History of Fashion
Fashion is defined as a style of dress that is popular during a certain time or era (?Fashion?, 1). It often changes and reflects a persons? social class in old days. In modern times it reflects personality. Fads come and go as people find new and different things to like. Until the 20th century fashion changed very slowly. In the 20th century fashions change as quickly as lightning because of mass production and fast moving society. About every 10 years a totally new kind of dress is in style. Fashion is affected in many ways. Inventions and good economy bring many changes with it. Wars and bad economy bring plain fashion that stays for a while (?Fashion Through the Ages?, 1). Fashion often seems to go in a big loop repeating itself over and over again. Women?s fashion has changed and gone from fancy to simple and easy to wear. Here is a quick view of fashion from BC times to the future!
In ancient times clothing was simple, based more on function than style. Men and women wore a big rectangular piece of wool six feet wide and about a foot and a half taller than the person. The wool was wrapped around the person and pinned on the shoulder with a broach. Fabric was mainly white or off-white, but never bright colored. In fact red was forbidden for commoners. Hair was mainly worn in braids or covered by fabric draped like a hood.
With the spread of Christianity, clothing in medieval times became modest. Although the basic tunic style dress was still used, it became longer and sleeves were added. Heavier fabric was used and shoes replaced sandals. Increase in trade made for more extravagant fabrics and embellishments on clothing. Hair was worn down often with a jewel in it. The really wealthy and nobility experimented with extreme styles from vibrant color to hooked shoes to cone shaped hats in order to separate themselves from the middle class.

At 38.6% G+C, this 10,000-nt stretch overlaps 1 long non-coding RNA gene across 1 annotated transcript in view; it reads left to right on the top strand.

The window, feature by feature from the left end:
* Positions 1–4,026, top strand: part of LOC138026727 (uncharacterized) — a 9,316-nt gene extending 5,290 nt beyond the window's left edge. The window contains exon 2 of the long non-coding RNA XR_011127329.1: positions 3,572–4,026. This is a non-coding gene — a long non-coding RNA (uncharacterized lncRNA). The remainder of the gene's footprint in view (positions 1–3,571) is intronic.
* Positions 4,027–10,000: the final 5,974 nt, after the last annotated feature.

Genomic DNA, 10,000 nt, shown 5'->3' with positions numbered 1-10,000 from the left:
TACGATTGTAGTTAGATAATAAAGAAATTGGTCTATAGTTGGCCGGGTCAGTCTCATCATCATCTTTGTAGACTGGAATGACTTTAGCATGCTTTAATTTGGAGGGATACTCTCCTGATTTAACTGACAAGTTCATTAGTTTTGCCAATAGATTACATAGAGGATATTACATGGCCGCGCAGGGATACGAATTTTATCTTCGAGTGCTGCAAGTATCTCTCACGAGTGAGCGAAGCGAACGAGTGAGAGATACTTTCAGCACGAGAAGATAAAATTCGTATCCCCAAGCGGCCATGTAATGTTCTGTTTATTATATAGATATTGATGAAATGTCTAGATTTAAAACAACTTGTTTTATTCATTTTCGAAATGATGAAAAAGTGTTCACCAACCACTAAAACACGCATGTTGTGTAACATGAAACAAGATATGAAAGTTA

Many changes came with the Renaissance period, with the rise of art fashion changed. Dresses became shorter and princess cut. Puffed sleeves, high collars and hoop skirts were the thing to wear. Slashing, or wearing two layers and cutting the outer layer was fashionable.
Modesty came back with Elizabethan times. Queen Elizabeth had clothes covered every part of a persons body sleeves became tight instead of puffed and waist lines were straight. Gowns were worn by all social classes. They accentuated the persons? small waist and square shoulders. Hair went back up usually in Snoods or similar designs of hair nets.
Modesty went out with the Cavalier style of the Baroque period. Although styles became simple with only buttons and lace for decorations, more skin was shown than ever. Necklines dropped dramatically, they were cut square and wide to accentuate the breast. Sleeves became full and draped softly below the elbow, revealing the lower arm for the first time since BC times. Waistlines heightened and satins and silk replace heavy stiff...